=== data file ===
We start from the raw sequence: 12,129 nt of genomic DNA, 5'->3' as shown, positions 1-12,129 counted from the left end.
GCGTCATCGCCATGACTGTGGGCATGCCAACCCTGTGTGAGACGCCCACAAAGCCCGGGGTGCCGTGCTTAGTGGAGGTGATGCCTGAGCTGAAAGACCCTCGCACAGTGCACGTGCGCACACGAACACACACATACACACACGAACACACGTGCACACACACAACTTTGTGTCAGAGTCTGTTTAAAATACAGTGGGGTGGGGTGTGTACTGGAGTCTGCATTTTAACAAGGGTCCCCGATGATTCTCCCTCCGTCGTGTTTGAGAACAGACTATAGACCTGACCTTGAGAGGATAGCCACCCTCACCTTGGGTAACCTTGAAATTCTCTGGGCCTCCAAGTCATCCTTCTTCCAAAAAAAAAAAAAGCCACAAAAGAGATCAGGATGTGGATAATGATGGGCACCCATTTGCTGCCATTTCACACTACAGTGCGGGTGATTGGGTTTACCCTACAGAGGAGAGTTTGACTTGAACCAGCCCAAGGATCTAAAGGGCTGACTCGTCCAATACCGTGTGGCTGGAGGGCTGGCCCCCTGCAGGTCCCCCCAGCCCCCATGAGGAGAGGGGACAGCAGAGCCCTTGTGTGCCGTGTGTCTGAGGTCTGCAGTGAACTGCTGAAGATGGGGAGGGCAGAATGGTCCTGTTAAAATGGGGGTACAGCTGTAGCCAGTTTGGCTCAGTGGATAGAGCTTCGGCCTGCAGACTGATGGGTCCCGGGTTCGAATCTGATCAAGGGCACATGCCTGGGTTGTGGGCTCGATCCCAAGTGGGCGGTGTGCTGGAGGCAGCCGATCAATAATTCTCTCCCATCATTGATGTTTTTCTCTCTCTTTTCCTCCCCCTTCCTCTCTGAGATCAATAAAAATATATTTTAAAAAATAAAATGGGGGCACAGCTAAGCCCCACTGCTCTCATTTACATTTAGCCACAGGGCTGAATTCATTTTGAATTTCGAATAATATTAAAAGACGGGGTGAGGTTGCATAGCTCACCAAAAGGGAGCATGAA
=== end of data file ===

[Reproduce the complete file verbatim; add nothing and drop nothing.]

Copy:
We start from the raw sequence: 12,129 nt of genomic DNA, 5'->3' as shown, positions 1-12,129 counted from the left end.
GCGTCATCGCCATGACTGTGGGCATGCCAACCCTGTGTGAGACGCCCACAAAGCCCGGGGTGCCGTGCTTAGTGGAGGTGATGCCTGAGCTGAAAGACCCTCGCACAGTGCACGTGCGCACACGAACACACACATACACACACGAACACACGTGCACACACACAACTTTGTGTCAGAGTCTGTTTAAAATACAGTGGGGTGGGGTGTGTACTGGAGTCTGCATTTTAACAAGGGTCCCCGATGATTCTCCCTCCGTCGTGTTTGAGAACAGACTATAGACCTGACCTTGAGAGGATAGCCACCCTCACCTTGGGTAACCTTGAAATTCTCTGGGCCTCCAAGTCATCCTTCTTCCAAAAAAAAAAAAAGCCACAAAAGAGATCAGGATGTGGATAATGATGGGCACCCATTTGCTGCCATTTCACACTACAGTGCGGGTGATTGGGTTTACCCTACAGAGGAGAGTTTGACTTGAACCAGCCCAAGGATCTAAAGGGCTGACTCGTCCAATACCGTGTGGCTGGAGGGCTGGCCCCCTGCAGGTCCCCCCAGCCCCCATGAGGAGAGGGGACAGCAGAGCCCTTGTGTGCCGTGTGTCTGAGGTCTGCAGTGAACTGCTGAAGATGGGGAGGGCAGAATGGTCCTGTTAAAATGGGGGTACAGCTGTAGCCAGTTTGGCTCAGTGGATAGAGCTTCGGCCTGCAGACTGATGGGTCCCGGGTTCGAATCTGATCAAGGGCACATGCCTGGGTTGTGGGCTCGATCCCAAGTGGGCGGTGTGCTGGAGGCAGCCGATCAATAATTCTCTCCCATCATTGATGTTTTTCTCTCTCTTTTCCTCCCCCTTCCTCTCTGAGATCAATAAAAATATATTTTAAAAAATAAAATGGGGGCACAGCTAAGCCCCACTGCTCTCATTTACATTTAGCCACAGGGCTGAATTCATTTTGAATTTCGAATAATATTAAAAGACGGGGTGAGGTTGCATAGCTCACCAAAAGGGAGCATGAA